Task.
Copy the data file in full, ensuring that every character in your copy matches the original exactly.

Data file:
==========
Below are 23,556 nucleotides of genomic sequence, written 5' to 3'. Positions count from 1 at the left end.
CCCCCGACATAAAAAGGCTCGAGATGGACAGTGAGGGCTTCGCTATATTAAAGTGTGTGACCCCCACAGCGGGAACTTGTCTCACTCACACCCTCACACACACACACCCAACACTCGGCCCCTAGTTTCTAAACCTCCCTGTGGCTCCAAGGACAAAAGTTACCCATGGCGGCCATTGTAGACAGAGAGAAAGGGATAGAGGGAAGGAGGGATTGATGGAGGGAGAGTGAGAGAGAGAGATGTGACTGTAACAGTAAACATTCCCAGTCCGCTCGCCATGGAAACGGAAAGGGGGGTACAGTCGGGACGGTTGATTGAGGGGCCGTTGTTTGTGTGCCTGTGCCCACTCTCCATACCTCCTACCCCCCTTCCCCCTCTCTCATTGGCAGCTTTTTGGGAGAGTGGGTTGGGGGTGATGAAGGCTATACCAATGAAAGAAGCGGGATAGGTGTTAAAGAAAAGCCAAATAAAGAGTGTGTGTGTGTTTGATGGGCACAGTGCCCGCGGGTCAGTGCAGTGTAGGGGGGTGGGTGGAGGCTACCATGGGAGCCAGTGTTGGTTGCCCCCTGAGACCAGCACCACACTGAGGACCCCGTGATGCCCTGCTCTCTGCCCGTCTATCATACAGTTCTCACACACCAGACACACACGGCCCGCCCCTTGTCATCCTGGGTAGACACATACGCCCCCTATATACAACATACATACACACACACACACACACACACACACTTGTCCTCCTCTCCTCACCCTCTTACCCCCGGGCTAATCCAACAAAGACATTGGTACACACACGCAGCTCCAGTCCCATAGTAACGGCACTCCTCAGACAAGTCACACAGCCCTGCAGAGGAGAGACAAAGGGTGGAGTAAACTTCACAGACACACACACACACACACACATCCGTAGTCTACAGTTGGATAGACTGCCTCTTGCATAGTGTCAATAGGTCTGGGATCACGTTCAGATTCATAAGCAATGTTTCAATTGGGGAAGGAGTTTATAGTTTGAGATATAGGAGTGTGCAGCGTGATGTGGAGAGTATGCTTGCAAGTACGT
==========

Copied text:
Below are 23,556 nucleotides of genomic sequence, written 5' to 3'. Positions count from 1 at the left end.
CCCCCGACATAAAAAGGCTCGAGATGGACAGTGAGGGCTTCGCTATATTAAAGTGTGTGACCCCCACAGCGGGAACTTGTCTCACTCACACCCTCACACACACACACCCAACACTCGGCCCCTAGTTTCTAAACCTCCCTGTGGCTCCAAGGACAAAAGTTACCCATGGCGGCCATTGTAGACAGAGAGAAAGGGATAGAGGGAAGGAGGGATTGATGGAGGGAGAGTGAGAGAGAGAGATGTGACTGTAACAGTAAACATTCCCAGTCCGCTCGCCATGGAAACGGAAAGGGGGGTACAGTCGGGACGGTTGATTGAGGGGCCGTTGTTTGTGTGCCTGTGCCCACTCTCCATACCTCCTACCCCCCTTCCCCCTCTCTCATTGGCAGCTTTTTGGGAGAGTGGGTTGGGGGTGATGAAGGCTATACCAATGAAAGAAGCGGGATAGGTGTTAAAGAAAAGCCAAATAAAGAGTGTGTGTGTGTTTGATGGGCACAGTGCCCGCGGGTCAGTGCAGTGTAGGGGGGTGGGTGGAGGCTACCATGGGAGCCAGTGTTGGTTGCCCCCTGAGACCAGCACCACACTGAGGACCCCGTGATGCCCTGCTCTCTGCCCGTCTATCATACAGTTCTCACACACCAGACACACACGGCCCGCCCCTTGTCATCCTGGGTAGACACATACGCCCCCTATATACAACATACATACACACACACACACACACACACACACTTGTCCTCCTCTCCTCACCCTCTTACCCCCGGGCTAATCCAACAAAGACATTGGTACACACACGCAGCTCCAGTCCCATAGTAACGGCACTCCTCAGACAAGTCACACAGCCCTGCAGAGGAGAGACAAAGGGTGGAGTAAACTTCACAGACACACACACACACACACACATCCGTAGTCTACAGTTGGATAGACTGCCTCTTGCATAGTGTCAATAGGTCTGGGATCACGTTCAGATTCATAAGCAATGTTTCAATTGGGGAAGGAGTTTATAGTTTGAGATATAGGAGTGTGCAGCGTGATGTGGAGAGTATGCTTGCAAGTACGT